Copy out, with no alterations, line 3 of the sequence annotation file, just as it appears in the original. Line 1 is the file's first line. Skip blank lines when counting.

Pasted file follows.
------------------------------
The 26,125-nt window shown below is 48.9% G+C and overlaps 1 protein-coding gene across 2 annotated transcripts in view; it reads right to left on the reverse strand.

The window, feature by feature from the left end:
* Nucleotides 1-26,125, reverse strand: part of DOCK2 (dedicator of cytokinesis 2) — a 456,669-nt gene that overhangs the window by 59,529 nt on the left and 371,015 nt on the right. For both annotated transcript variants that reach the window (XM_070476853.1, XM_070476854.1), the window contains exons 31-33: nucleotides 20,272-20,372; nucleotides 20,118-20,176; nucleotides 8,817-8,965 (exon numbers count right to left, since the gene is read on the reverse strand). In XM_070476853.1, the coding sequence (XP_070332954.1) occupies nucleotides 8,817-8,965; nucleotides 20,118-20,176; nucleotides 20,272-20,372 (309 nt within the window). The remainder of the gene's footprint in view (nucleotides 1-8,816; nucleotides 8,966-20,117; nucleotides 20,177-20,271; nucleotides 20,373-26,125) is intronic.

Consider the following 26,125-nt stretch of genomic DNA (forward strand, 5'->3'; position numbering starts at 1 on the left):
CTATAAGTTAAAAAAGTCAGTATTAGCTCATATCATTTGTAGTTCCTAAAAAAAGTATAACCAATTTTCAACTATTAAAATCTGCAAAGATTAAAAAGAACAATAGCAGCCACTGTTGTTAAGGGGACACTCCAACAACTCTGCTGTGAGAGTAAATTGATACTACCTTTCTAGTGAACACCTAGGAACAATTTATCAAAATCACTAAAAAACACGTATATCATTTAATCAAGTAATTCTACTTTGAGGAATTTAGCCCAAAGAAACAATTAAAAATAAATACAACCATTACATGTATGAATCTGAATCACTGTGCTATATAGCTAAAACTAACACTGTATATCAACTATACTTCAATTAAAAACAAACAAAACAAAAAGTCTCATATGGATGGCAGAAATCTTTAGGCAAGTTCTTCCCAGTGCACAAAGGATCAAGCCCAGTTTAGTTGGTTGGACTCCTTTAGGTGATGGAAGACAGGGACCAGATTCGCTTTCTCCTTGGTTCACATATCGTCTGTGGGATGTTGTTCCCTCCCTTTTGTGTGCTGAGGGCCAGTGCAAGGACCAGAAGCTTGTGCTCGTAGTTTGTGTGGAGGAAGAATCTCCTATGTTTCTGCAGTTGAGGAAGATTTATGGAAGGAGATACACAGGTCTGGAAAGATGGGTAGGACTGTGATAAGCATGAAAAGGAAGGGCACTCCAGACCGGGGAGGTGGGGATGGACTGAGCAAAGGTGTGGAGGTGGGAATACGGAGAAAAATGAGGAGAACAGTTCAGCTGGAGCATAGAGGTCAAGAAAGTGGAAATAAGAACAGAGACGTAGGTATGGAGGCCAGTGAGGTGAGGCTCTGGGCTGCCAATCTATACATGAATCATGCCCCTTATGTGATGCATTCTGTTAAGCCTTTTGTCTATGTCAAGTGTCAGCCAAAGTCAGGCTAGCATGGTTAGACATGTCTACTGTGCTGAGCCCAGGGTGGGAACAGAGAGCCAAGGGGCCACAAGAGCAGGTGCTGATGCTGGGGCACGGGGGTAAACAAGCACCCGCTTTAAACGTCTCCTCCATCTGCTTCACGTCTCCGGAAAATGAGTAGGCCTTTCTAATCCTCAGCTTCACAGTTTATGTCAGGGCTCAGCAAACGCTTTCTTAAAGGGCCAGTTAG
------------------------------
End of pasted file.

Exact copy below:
* Nucleotides 1-26,125, reverse strand: part of DOCK2 (dedicator of cytokinesis 2) — a 456,669-nt gene that overhangs the window by 59,529 nt on the left and 371,015 nt on the right. For both annotated transcript variants that reach the window (XM_070476853.1, XM_070476854.1), the window contains exons 31-33: nucleotides 20,272-20,372; nucleotides 20,118-20,176; nucleotides 8,817-8,965 (exon numbers count right to left, since the gene is read on the reverse strand). In XM_070476853.1, the coding sequence (XP_070332954.1) occupies nucleotides 8,817-8,965; nucleotides 20,118-20,176; nucleotides 20,272-20,372 (309 nt within the window). The remainder of the gene's footprint in view (nucleotides 1-8,816; nucleotides 8,966-20,117; nucleotides 20,177-20,271; nucleotides 20,373-26,125) is intronic.